The position coordinates x and x′ were then assumed to be related by

      The two formulas (97—>) and (98—>) are called a Galilean transformation (Galilean transformations). The laws of nonrelativistic mechanics take the same form in all frames related by Galilean transformations. This is the restricted, or Galilean, principle of relativity.

      The position of a light-wave front speeding from the origin at time zero should satisfy

      in the frame (t, x) and

      in the frame (t′, x′). Formula (100—>) does not transform into formula (99—>) using the Galilean transformations (97—>) and (98—>), however. Put another way, if one uses Galilean transformations one finds that the velocity of light depends on one's inertial frame, which is contrary to the Michelson-Morley experiment (see relativity). Einstein (Einstein, Albert) realized that either it is possible to determine a unique absolute frame of rest relative to which the motion of a light wave is given by equation (99—>) and its velocity is c only in that frame or the assumption that all inertial observers measure the same absolute time t—i.e., formula (97—>)—must be wrong. Since he believed in (and experiment confirmed) the (extended) principle of relativity, which meant that one cannot, by any means, including the use of light waves, distinguish between two inertial frames in uniform relative motion, Einstein chose to give up the Galilean transformations (97—>) and (98—>) and replaced them with the Lorentz transformations: (Lorentz transformations)

      where x and x are the projections of x parallel and perpendicular to the velocity u, respectively, and similarly for x′.

      The reader may check that substitution of the Lorentz transformation formulas (101—>) and (102—>) into the left-hand side of equation (100—>) results in the left-hand side of equation (99—>). For simplicity, it has been assumed here and throughout this discussion, that the spatial axes are not rotated with respect to one another. Even in this case one sometimes considers Lorentz transformations that are more general than those of equations (101—>) and (102—>). These more general transformations may reverse the sense of time; i.e., t and t′ may have opposite signs or may reverse spatial orientation or parity. To distinguish this more general class of transformations from those of equations (101—>) and (102—>), one sometimes refers to (101—>) and (102—>) as proper Lorentz transformations.

      The laws of light propagation are the same in all frames related by Lorentz transformations, and the velocity of light is the same in all such frames. The same is true of Maxwell's laws of electromagnetism. However, the usual laws of mechanics are not the same in all frames related by Lorentz transformations and thus must be altered to agree with the principle of relativity.

      The unique absolute frame of rest with respect to which light waves had velocity c according to the prerelativistic viewpoint was often regarded, before Einstein, as being at rest relative to a hypothesized all-pervading ether. The vibrations of this ether were held to explain the phenomenon of electromagnetic radiation. The failure of experimenters to detect motion relative to this ether, together with the widespread acceptance of Einstein's special theory of relativity, led to the abandonment of the theory of the ether. It is ironic therefore to note that the discovery in 1964 by the American astrophysicists Arno Penzias and Robert Wilson of a universal cosmic microwave 3 K radiation background shows that the universe does indeed possess a privileged inertial frame. Nevertheless, this does not contradict special relativity because one cannot measure the Earth's velocity relative to it by experiments in a closed laboratory. One must actually detect the microwaves themselves.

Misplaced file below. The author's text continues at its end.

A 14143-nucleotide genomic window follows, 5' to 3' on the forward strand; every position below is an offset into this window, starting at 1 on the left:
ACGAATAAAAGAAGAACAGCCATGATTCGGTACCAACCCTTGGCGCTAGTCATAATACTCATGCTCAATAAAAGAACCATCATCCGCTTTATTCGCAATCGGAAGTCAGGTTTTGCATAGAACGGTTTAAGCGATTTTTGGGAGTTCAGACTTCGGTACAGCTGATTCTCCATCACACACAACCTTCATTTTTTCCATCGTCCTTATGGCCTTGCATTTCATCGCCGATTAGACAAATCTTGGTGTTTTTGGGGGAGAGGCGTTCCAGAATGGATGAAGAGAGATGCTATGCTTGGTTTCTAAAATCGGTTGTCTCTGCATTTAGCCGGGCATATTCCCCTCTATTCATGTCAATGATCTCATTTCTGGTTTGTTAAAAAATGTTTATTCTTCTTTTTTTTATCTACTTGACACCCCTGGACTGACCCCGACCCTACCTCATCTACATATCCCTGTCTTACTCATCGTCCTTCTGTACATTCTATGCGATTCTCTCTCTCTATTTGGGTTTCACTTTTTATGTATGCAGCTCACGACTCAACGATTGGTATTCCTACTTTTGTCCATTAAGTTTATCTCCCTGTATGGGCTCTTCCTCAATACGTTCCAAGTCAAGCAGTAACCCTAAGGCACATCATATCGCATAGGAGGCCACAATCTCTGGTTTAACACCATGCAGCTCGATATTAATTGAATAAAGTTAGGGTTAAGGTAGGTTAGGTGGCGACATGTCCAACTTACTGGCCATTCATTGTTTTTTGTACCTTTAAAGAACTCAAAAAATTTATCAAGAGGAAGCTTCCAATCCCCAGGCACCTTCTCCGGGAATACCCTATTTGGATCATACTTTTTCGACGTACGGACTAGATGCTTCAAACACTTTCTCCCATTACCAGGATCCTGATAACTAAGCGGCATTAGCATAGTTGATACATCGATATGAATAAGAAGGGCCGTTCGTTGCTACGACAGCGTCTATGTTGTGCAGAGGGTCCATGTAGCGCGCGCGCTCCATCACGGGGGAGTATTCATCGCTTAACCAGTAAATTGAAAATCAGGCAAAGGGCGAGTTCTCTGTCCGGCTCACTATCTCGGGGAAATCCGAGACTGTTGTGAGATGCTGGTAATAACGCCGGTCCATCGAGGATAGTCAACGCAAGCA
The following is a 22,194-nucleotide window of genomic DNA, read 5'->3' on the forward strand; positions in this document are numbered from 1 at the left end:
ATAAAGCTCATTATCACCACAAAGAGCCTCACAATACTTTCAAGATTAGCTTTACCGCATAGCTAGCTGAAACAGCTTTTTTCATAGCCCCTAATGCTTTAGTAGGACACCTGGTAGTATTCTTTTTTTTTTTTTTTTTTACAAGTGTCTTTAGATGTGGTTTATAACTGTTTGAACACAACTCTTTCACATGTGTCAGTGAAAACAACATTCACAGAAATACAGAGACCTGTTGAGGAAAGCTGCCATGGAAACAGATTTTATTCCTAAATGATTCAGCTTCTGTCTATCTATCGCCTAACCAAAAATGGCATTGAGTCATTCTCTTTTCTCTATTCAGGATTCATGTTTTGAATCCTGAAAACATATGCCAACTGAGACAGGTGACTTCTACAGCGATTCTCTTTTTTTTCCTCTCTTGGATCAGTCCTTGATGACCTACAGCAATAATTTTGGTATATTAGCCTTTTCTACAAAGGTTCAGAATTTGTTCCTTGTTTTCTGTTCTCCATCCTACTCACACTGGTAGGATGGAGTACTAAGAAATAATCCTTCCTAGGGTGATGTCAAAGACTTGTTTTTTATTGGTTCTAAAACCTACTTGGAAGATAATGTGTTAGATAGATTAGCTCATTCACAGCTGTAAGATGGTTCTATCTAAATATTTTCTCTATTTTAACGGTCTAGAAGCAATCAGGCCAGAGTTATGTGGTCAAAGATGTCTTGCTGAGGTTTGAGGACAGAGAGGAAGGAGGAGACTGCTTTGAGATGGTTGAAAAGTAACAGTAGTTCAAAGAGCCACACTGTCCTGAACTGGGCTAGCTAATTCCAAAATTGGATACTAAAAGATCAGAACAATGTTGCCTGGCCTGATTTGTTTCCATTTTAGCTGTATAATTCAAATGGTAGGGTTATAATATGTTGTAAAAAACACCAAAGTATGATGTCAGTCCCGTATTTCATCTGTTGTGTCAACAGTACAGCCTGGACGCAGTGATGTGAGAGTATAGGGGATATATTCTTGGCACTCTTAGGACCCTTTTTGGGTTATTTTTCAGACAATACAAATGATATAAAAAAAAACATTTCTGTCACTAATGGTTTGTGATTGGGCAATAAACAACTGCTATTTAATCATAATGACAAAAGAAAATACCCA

If the relative velocity u between inertial frames is small in magnitude compared with the velocity of light, then Galilean transformations and Lorentz transformations agree, as do the usual laws of nonrelativistic mechanics and the more accurate laws of relativistic mechanics. The requirement that the laws of physics take the same form in all inertial reference frames related by Lorentz transformations is called for the sake of brevity the requirement of relativistic invariance. It has become a powerful guide in the formation of new physical theories.

Relativistic space-time
      The modification of the usual laws of mechanics may be understood purely in terms of the Lorentz transformation formulas (101—>) and (102—>). It was pointed out, however, by the German mathematician Hermann Minkowski (Minkowski, Hermann) in 1908, that the Lorentz transformations have a simple geometric interpretation that is both beautiful and useful. The motion of a particle may be regarded as forming a curve made up of points, called events, in a four-dimensional space (space-time) whose four coordinates comprise the three spatial coordinates x ≡ (x, y, z) and the time t.